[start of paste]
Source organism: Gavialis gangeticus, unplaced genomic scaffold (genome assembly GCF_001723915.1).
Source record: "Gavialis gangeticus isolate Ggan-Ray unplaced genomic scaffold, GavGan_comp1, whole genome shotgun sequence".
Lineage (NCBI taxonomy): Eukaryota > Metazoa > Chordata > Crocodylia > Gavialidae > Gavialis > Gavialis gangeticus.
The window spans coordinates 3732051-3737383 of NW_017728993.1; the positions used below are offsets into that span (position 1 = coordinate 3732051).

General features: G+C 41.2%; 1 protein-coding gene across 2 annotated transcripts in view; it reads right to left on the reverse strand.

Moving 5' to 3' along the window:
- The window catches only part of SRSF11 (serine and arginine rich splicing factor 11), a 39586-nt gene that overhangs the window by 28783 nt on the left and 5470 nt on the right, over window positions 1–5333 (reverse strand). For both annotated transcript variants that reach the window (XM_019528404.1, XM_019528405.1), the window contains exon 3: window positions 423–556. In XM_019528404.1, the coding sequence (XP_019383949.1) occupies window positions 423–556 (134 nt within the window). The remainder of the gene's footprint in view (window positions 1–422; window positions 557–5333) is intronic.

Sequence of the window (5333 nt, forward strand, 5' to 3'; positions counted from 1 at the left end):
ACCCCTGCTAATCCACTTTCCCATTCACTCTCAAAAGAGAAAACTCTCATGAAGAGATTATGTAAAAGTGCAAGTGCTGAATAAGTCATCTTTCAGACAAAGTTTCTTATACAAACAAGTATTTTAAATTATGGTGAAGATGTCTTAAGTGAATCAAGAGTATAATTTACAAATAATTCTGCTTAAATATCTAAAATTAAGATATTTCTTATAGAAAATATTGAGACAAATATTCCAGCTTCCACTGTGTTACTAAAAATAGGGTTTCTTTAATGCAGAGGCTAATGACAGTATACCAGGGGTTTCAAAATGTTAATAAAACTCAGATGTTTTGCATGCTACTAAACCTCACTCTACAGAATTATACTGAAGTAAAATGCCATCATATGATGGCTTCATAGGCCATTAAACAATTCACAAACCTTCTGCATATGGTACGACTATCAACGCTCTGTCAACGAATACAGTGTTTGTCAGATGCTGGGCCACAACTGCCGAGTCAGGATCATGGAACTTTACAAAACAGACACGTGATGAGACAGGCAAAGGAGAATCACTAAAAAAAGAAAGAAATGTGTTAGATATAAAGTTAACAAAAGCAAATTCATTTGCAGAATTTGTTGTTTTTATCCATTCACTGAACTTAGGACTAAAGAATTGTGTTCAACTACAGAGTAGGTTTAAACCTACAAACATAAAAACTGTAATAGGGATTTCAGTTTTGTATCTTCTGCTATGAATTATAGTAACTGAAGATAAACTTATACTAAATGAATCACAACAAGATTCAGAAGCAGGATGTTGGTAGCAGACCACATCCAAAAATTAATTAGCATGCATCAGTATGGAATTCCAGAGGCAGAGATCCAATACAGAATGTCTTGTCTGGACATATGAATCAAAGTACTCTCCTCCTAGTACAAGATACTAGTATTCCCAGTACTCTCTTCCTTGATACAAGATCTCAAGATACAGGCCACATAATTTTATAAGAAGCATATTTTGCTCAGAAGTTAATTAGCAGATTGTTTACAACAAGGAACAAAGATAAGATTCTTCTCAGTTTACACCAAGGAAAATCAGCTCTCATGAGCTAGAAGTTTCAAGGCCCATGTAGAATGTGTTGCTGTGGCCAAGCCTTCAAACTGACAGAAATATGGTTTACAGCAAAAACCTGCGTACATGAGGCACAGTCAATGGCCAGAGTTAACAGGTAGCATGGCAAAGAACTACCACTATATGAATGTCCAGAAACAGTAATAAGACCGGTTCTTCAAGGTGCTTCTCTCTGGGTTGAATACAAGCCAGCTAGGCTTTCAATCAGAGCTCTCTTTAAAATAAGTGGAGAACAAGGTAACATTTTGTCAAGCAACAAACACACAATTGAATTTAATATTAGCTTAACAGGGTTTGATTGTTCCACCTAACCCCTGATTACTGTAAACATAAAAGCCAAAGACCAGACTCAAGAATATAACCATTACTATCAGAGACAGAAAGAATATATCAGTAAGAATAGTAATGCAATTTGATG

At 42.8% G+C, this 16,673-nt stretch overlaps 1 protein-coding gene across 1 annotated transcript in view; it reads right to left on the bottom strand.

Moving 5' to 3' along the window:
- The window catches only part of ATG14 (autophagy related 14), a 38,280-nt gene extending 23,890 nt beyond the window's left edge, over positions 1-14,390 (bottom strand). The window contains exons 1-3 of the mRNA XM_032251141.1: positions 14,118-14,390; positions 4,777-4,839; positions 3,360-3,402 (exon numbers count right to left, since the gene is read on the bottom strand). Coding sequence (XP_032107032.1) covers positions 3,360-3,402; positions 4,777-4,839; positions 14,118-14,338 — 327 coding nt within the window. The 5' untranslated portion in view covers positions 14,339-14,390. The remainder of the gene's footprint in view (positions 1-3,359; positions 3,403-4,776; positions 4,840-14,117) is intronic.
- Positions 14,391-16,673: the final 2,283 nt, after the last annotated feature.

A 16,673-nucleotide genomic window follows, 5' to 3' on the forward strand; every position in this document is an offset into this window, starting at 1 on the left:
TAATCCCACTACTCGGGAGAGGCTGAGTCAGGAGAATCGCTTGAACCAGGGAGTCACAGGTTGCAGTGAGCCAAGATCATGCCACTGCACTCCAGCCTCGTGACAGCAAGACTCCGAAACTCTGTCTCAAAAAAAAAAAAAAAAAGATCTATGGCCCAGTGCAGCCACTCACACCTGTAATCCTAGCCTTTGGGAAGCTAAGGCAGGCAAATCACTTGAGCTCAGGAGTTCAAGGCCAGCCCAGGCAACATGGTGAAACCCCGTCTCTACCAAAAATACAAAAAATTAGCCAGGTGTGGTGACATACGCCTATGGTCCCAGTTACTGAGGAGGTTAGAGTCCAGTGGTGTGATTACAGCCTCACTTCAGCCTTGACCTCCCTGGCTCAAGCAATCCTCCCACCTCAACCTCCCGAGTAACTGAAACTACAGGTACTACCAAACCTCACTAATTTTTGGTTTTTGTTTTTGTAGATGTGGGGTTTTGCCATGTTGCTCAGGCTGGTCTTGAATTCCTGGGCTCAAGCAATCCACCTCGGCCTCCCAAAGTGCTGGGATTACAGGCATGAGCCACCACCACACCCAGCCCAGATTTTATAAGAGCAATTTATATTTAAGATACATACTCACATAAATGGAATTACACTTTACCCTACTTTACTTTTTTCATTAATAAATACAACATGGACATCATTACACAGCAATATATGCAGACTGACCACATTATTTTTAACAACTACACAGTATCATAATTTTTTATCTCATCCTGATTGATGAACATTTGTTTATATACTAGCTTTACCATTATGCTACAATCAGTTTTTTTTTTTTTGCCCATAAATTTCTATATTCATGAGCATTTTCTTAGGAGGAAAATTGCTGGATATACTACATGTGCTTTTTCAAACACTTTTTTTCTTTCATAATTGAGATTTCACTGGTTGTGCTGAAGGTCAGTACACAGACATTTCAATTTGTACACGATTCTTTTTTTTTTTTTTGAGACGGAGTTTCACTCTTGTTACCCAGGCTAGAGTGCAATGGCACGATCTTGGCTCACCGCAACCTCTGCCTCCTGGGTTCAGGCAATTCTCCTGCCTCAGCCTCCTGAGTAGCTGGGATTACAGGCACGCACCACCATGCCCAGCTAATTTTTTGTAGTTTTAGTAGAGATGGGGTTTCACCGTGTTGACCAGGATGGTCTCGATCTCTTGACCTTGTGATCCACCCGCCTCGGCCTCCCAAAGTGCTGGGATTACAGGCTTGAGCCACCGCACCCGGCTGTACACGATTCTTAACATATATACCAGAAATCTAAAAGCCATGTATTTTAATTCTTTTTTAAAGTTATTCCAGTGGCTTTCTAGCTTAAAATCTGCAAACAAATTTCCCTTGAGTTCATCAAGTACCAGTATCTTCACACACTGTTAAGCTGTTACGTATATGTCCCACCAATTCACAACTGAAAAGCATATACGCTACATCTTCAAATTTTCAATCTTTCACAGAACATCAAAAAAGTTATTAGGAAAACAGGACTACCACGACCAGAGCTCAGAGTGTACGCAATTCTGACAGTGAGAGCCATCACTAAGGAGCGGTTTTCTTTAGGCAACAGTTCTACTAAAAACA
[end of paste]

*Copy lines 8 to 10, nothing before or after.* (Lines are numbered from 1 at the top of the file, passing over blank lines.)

Sequence of the window (5333 nt, forward strand, 5' to 3'; positions counted from 1 at the left end):
ACCCCTGCTAATCCACTTTCCCATTCACTCTCAAAAGAGAAAACTCTCATGAAGAGATTATGTAAAAGTGCAAGTGCTGAATAAGTCATCTTTCAGACAAAGTTTCTTATACAAACAAGTATTTTAAATTATGGTGAAGATGTCTTAAGTGAATCAAGAGTATAATTTACAAATAATTCTGCTTAAATATCTAAAATTAAGATATTTCTTATAGAAAATATTGAGACAAATATTCCAGCTTCCACTGTGTTACTAAAAATAGGGTTTCTTTAATGCAGAGGCTAATGACAGTATACCAGGGGTTTCAAAATGTTAATAAAACTCAGATGTTTTGCATGCTACTAAACCTCACTCTACAGAATTATACTGAAGTAAAATGCCATCATATGATGGCTTCATAGGCCATTAAACAATTCACAAACCTTCTGCATATGGTACGACTATCAACGCTCTGTCAACGAATACAGTGTTTGTCAGATGCTGGGCCACAACTGCCGAGTCAGGATCATGGAACTTTACAAAACAGACACGTGATGAGACAGGCAAAGGAGAATCACTAAAAAAAGAAAGAAATGTGTTAGATATAAAGTTAACAAAAGCAAATTCATTTGCAGAATTTGTTGTTTTTATCCATTCACTGAACTTAGGACTAAAGAATTGTGTTCAACTACAGAGTAGGTTTAAACCTACAAACATAAAAACTGTAATAGGGATTTCAGTTTTGTATCTTCTGCTATGAATTATAGTAACTGAAGATAAACTTATACTAAATGAATCACAACAAGATTCAGAAGCAGGATGTTGGTAGCAGACCACATCCAAAAATTAATTAGCATGCATCAGTATGGAATTCCAGAGGCAGAGATCCAATACAGAATGTCTTGTCTGGACATATGAATCAAAGTACTCTCCTCCTAGTACAAGATACTAGTATTCCCAGTACTCTCTTCCTTGATACAAGATCTCAAGATACAGGCCACATAATTTTATAAGAAGCATATTTTGCTCAGAAGTTAATTAGCAGATTGTTTACAACAAGGAACAAAGATAAGATTCTTCTCAGTTTACACCAAGGAAAATCAGCTCTCATGAGCTAGAAGTTTCAAGGCCCATGTAGAATGTGTTGCTGTGGCCAAGCCTTCAAACTGACAGAAATATGGTTTACAGCAAAAACCTGCGTACATGAGGCACAGTCAATGGCCAGAGTTAACAGGTAGCATGGCAAAGAACTACCACTATATGAATGTCCAGAAACAGTAATAAGACCGGTTCTTCAAGGTGCTTCTCTCTGGGTTGAATACAAGCCAGCTAGGCTTTCAATCAGAGCTCTCTTTAAAATAAGTGGAGAACAAGGTAACATTTTGTCAAGCAACAAACACACAATTGAATTTAATATTAGCTTAACAGGGTTTGATTGTTCCACCTAACCCCTGATTACTGTAAACATAAAAGCCAAAGACCAGACTCAAGAATATAACCATTACTATCAGAGACAGAAAGAATATATCAGTAAGAATAGTAATGCAATTTGATG

At 42.8% G+C, this 16,673-nt stretch overlaps 1 protein-coding gene across 1 annotated transcript in view; it reads right to left on the bottom strand.